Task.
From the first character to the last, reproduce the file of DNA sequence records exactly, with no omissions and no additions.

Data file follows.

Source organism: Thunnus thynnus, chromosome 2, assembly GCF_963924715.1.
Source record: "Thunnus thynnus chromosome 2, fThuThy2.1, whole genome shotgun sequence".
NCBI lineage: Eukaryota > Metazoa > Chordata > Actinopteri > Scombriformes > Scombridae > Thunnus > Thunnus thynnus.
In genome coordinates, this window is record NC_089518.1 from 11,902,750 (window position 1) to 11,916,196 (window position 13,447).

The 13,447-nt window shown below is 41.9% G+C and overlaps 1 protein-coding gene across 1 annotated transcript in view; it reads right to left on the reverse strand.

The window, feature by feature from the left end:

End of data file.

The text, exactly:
Source organism: Thunnus thynnus, chromosome 2, assembly GCF_963924715.1.
Source record: "Thunnus thynnus chromosome 2, fThuThy2.1, whole genome shotgun sequence".
NCBI lineage: Eukaryota > Metazoa > Chordata > Actinopteri > Scombriformes > Scombridae > Thunnus > Thunnus thynnus.
In genome coordinates, this window is record NC_089518.1 from 11,902,750 (window position 1) to 11,916,196 (window position 13,447).

The 13,447-nt window shown below is 41.9% G+C and overlaps 1 protein-coding gene across 1 annotated transcript in view; it reads right to left on the reverse strand.

The window, feature by feature from the left end: